Vincent Schiraldi, Secretary of Juvenile Services, State of Maryland
Wednesday, February 15
This event was recorded and the video will be posted here soon.
Use of probation and parole has declined since its peak in 2007 but still intrudes into the lives of 3.9 million Americans—a scale deemed mass supervision. Originally intended as an alternative to incarceration and a means of rehabilitation for people convicted of crimes, supervision often functions instead as a trip wire for further criminal legal system contact, keeping people entangled in the system or setting them up for failure. As he argues in a recently published review with Evangeline Lopoo and Timothy Ittner, as well as other recent writing and his upcoming book entitled Mass Supervision: Probation, Parole, and the Illusion of Safety and Freedom (due out from the New Press this fall) our guest speaker Vincent Schiraldi will join us to discuss research showing that probation and parole generally fail to provide either diversion from incarceration or rehabilitation. We’ll explore how case studies from California and New York City show that it is possible and practicable to reduce the scope of mass supervision through sentencing reform, case diversion, and department policy change, without increasing crime. We’ll discuss whether, and what it would take, to reach the abolition of supervision systems in their entirety and how this could be achieved through concrete, actionable steps.
Vincent Schiraldi is a national leader in criminal/juvenile justice and mass incarceration reform, a field he has worked in for more than four decades. He is joining the Moore-Miller administration from Columbia University, where he served as Senior Research Scientist at the Columbia School of Social Work and co-Director of the Columbia Justice Lab, working to reduce the footprint and negative impact of community corrections, eliminate youth prisons, and create a developmentally appropriate response to offending by young adults. Mr. Schiraldi went to Columbia from the Harvard Kennedy School Program in Criminal Justice where he was a Senior Researcher. Mr. Schiraldi also has extensive government experience in criminal and juvenile justice. As Commissioner of New York City’s Department of Correction, he attempted to close Riker’s Island and end the practice of solitary confinement. Mr. Schiraldi also served as director of juvenile corrections in Washington DC, as Commissioner of the New York City Department of Probation, and as Senior Policy Adviser to the NYC Mayor’s Office of Criminal Justice. He also pioneered efforts at community-based alternatives to incarceration in NYC and Washington DC as founder and executive director of the Center on Juvenile and Criminal Justice and Justice Policy Institute, respectively. Schiraldi has lectured at the Columbia University School of Social Work, Harvard Law School, NYU School of Social Work, San Francisco University, and the Georgetown University Center for Juvenile Justice Reform. Schiraldi received a Master’s in Social Work from New York University, and a Bachelor of Arts from Binghamton University.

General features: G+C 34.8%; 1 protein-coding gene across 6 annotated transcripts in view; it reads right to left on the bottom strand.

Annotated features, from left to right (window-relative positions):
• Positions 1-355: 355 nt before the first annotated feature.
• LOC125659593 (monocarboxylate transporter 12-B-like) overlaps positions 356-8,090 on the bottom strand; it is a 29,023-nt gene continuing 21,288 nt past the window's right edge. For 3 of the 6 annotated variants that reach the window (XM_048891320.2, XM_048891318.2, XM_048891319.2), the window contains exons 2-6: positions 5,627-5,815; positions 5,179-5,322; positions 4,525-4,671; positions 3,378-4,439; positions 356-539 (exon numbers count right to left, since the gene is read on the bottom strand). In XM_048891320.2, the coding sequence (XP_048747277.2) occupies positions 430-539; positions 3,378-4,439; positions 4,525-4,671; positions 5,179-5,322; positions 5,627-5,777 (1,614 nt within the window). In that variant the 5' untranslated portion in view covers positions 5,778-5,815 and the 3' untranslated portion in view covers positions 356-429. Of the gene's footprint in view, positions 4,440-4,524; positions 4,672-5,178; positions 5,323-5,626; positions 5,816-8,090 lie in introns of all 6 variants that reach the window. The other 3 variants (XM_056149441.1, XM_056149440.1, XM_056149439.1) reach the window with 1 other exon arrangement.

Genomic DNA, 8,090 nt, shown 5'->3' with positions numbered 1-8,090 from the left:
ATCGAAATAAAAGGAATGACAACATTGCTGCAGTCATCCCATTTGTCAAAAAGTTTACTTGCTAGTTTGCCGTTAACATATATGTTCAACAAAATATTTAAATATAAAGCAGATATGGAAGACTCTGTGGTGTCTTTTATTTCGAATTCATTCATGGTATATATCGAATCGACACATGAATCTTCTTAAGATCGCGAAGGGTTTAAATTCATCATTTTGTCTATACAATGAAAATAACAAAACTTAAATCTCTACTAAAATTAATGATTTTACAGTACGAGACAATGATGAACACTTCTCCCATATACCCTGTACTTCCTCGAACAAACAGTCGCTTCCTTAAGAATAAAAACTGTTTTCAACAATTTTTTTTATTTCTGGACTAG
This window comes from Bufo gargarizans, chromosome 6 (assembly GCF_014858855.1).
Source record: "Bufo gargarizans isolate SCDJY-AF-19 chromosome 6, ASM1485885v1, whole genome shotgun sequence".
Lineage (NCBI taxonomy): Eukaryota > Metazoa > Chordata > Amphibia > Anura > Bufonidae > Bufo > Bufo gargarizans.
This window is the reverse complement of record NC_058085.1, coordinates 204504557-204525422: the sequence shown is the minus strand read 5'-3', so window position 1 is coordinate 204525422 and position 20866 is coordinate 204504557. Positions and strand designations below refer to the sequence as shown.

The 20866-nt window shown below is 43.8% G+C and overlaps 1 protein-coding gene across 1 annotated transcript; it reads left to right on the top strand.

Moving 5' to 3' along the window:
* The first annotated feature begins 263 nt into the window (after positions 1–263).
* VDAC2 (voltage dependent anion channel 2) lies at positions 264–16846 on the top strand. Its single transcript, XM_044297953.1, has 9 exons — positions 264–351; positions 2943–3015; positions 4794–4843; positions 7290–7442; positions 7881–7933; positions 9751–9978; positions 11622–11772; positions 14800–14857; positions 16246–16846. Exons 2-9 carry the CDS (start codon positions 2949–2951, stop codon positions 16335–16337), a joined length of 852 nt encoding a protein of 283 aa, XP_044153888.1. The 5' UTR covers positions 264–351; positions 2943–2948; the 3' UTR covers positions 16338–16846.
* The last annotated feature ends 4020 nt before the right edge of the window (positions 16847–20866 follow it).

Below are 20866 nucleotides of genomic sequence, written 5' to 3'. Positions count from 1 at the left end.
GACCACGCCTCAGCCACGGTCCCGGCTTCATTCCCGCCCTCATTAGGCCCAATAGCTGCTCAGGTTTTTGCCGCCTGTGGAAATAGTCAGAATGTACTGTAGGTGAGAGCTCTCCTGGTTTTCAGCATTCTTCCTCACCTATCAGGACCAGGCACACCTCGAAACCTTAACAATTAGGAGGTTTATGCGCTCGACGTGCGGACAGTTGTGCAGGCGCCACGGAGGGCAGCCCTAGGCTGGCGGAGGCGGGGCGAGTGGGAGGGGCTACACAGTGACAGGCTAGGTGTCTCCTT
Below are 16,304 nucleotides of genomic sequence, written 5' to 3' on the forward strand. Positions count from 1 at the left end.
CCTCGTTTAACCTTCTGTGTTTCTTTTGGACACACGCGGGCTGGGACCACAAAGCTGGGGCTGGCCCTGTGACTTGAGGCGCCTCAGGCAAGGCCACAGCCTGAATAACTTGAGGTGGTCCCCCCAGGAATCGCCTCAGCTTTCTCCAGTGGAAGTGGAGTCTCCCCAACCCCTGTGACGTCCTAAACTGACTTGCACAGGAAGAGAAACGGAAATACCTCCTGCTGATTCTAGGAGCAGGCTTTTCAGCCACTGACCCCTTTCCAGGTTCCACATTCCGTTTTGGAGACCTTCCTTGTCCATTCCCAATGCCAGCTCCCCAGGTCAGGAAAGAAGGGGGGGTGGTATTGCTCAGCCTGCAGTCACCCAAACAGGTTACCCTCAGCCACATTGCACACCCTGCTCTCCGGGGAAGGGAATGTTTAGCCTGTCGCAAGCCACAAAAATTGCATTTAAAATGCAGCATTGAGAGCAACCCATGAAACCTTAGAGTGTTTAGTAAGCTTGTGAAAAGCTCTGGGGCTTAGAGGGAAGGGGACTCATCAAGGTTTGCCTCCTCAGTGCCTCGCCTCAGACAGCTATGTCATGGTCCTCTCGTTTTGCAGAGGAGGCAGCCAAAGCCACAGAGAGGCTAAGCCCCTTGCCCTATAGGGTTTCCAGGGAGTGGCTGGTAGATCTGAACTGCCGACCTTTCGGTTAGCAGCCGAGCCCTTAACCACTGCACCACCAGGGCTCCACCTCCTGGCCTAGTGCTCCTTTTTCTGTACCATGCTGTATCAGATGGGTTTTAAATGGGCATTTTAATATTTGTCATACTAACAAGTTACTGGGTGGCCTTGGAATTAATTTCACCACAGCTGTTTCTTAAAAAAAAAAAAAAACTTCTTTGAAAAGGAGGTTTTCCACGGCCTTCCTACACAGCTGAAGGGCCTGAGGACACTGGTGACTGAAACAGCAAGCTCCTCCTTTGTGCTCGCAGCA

Katy Naples-Mitchell, Program Director of the Program in Criminal Justice Policy and Management, is the moderator of the Myths of Public Safety speaker series. Prior to joining PCJ, Katy spent four years as a legal fellow and then staff attorney at the Charles Hamilton Houston Institute for Race and Justice, a research and policy institute at Harvard Law School.
The Myths of Public Safety speaker series is organized by Katy Naples-Mitchell, Program Director of the Program in Criminal Justice Policy and Management, and Sandra Susan Smith, Guggenheim Professor of Criminal Justice; Faculty Director, Program in Criminal Justice Policy and Management; Director, Malcolm Wiener Center for Social Policy; Professor of Sociology; and Carol K. Pforzheimer Professor at the Radcliffe Institute.